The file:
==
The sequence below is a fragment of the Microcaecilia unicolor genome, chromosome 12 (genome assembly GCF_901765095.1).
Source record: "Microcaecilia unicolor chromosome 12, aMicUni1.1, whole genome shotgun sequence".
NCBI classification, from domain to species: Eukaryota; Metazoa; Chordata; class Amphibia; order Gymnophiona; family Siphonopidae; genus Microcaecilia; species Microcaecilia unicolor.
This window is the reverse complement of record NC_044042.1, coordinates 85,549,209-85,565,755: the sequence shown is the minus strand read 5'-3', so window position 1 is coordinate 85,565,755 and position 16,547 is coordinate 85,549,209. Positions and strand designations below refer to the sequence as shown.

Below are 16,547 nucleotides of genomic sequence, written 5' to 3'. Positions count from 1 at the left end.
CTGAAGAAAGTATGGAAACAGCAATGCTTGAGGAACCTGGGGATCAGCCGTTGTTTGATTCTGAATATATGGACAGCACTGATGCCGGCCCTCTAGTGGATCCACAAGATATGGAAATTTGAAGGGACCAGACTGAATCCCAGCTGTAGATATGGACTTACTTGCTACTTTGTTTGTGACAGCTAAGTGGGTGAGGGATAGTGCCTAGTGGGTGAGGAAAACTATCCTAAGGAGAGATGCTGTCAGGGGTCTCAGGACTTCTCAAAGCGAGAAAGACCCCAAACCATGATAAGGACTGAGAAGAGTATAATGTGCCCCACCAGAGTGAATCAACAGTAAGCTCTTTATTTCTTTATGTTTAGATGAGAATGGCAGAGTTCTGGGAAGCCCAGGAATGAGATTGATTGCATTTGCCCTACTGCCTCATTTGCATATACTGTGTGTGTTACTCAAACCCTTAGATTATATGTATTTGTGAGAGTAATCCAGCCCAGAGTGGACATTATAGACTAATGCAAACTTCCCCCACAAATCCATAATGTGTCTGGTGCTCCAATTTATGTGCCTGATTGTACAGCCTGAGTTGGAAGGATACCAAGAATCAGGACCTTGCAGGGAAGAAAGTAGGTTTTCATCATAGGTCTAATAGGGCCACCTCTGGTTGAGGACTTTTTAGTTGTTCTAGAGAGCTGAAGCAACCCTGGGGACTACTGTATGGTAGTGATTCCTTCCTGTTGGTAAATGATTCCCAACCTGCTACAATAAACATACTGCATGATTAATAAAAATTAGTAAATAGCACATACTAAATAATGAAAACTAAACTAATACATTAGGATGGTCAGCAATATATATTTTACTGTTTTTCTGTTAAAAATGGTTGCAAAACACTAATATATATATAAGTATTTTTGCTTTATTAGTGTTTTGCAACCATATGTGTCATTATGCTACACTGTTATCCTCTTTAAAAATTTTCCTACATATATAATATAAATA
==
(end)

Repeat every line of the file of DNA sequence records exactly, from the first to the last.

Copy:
The sequence below is a fragment of the Microcaecilia unicolor genome, chromosome 12 (genome assembly GCF_901765095.1).
Source record: "Microcaecilia unicolor chromosome 12, aMicUni1.1, whole genome shotgun sequence".
NCBI classification, from domain to species: Eukaryota; Metazoa; Chordata; class Amphibia; order Gymnophiona; family Siphonopidae; genus Microcaecilia; species Microcaecilia unicolor.
This window is the reverse complement of record NC_044042.1, coordinates 85,549,209-85,565,755: the sequence shown is the minus strand read 5'-3', so window position 1 is coordinate 85,565,755 and position 16,547 is coordinate 85,549,209. Positions and strand designations below refer to the sequence as shown.

Below are 16,547 nucleotides of genomic sequence, written 5' to 3'. Positions count from 1 at the left end.
CTGAAGAAAGTATGGAAACAGCAATGCTTGAGGAACCTGGGGATCAGCCGTTGTTTGATTCTGAATATATGGACAGCACTGATGCCGGCCCTCTAGTGGATCCACAAGATATGGAAATTTGAAGGGACCAGACTGAATCCCAGCTGTAGATATGGACTTACTTGCTACTTTGTTTGTGACAGCTAAGTGGGTGAGGGATAGTGCCTAGTGGGTGAGGAAAACTATCCTAAGGAGAGATGCTGTCAGGGGTCTCAGGACTTCTCAAAGCGAGAAAGACCCCAAACCATGATAAGGACTGAGAAGAGTATAATGTGCCCCACCAGAGTGAATCAACAGTAAGCTCTTTATTTCTTTATGTTTAGATGAGAATGGCAGAGTTCTGGGAAGCCCAGGAATGAGATTGATTGCATTTGCCCTACTGCCTCATTTGCATATACTGTGTGTGTTACTCAAACCCTTAGATTATATGTATTTGTGAGAGTAATCCAGCCCAGAGTGGACATTATAGACTAATGCAAACTTCCCCCACAAATCCATAATGTGTCTGGTGCTCCAATTTATGTGCCTGATTGTACAGCCTGAGTTGGAAGGATACCAAGAATCAGGACCTTGCAGGGAAGAAAGTAGGTTTTCATCATAGGTCTAATAGGGCCACCTCTGGTTGAGGACTTTTTAGTTGTTCTAGAGAGCTGAAGCAACCCTGGGGACTACTGTATGGTAGTGATTCCTTCCTGTTGGTAAATGATTCCCAACCTGCTACAATAAACATACTGCATGATTAATAAAAATTAGTAAATAGCACATACTAAATAATGAAAACTAAACTAATACATTAGGATGGTCAGCAATATATATTTTACTGTTTTTCTGTTAAAAATGGTTGCAAAACACTAATATATATATAAGTATTTTTGCTTTATTAGTGTTTTGCAACCATATGTGTCATTATGCTACACTGTTATCCTCTTTAAAAATTTTCCTACATATATAATATAAATA